That’s truly impossible to answer. The more interesting question, and the question that will be more helpful is “what does it mean for you to be successful as a photographer?” Everyone will answer that differently, but you have to answer it before you can ask the first one. For some success is money or popularity, and for others, it’s just the freedom to create their art without anyone calling the shots. Once you know what you want, you’re closer to being able to know what ingredients you need. But I suspect all of them include excellence of craft, a willingness to explore your vision, and perseverance. No one I know finds this easy. It’s not easy work and if you just want to make a living, there are easier ways. A willingness to work your ass off will get you further than relying on your talent to get you discovered.
From reading your books and watching your videos, “vision” seems to be one of your favorite words. Can you explain why?
Photographs are a beautifully subjective thing. They are an interpretation of the world we see and experience. Vision, or intent, matters because it informs all our technical decisions. If you know how you think or feel about something, you can intentionally use technique to create an aesthetic that will reflect that. If you don’t even know what you see, what you think, or feel, I don’t see how you can make meaningful photographs. People aren’t moved because a photograph is sharp, or really big, but because there’s something of the artist within it. If you know what your vision is, and how you want people to see or feel about your photograph, you’re closer to knowing how to make it.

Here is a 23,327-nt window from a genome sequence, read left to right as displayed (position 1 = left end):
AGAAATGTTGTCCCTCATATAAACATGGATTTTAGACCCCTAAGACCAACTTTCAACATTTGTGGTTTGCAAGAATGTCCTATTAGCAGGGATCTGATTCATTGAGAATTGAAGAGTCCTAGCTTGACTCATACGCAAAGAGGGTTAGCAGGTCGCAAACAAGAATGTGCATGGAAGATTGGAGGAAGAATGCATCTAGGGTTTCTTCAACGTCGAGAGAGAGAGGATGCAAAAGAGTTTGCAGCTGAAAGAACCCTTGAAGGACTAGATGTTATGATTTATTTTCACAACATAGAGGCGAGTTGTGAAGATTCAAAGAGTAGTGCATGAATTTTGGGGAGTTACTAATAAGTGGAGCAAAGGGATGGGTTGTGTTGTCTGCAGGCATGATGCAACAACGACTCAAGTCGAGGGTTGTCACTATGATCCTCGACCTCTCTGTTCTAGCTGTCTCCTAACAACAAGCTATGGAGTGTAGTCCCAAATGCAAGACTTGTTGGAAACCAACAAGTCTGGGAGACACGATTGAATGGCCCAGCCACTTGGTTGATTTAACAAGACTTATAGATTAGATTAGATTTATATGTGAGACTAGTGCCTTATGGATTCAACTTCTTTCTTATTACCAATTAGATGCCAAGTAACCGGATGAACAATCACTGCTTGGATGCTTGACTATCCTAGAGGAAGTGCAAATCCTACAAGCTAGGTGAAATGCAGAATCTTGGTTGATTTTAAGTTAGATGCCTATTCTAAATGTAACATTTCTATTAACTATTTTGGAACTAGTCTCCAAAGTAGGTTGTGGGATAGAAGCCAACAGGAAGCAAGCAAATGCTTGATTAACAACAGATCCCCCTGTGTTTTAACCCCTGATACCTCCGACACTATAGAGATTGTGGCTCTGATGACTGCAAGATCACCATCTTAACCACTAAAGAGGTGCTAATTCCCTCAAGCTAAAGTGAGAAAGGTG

Can you share your views on inspiration and how it comes about?
Inspiration is hard to talk about because people mean different things when they say it. Most seem to mean that they “got a really good idea” as if it came out of nowhere. But ideas don’t come out of nowhere. They come from collecting as many influences as you can and letting your brain put them together. But the brain seems to do that best when we require it to, and that’s why artists – from poets to painters – have long said that inspiration comes from working. Relying on “being inspired” before you get to work is a trap. Get to work. Start making photographs. The inspiration will show up once you’ve started the work, not before. Part of that work is studying your craft, looking at the work of others and learning from it, and being a curious person.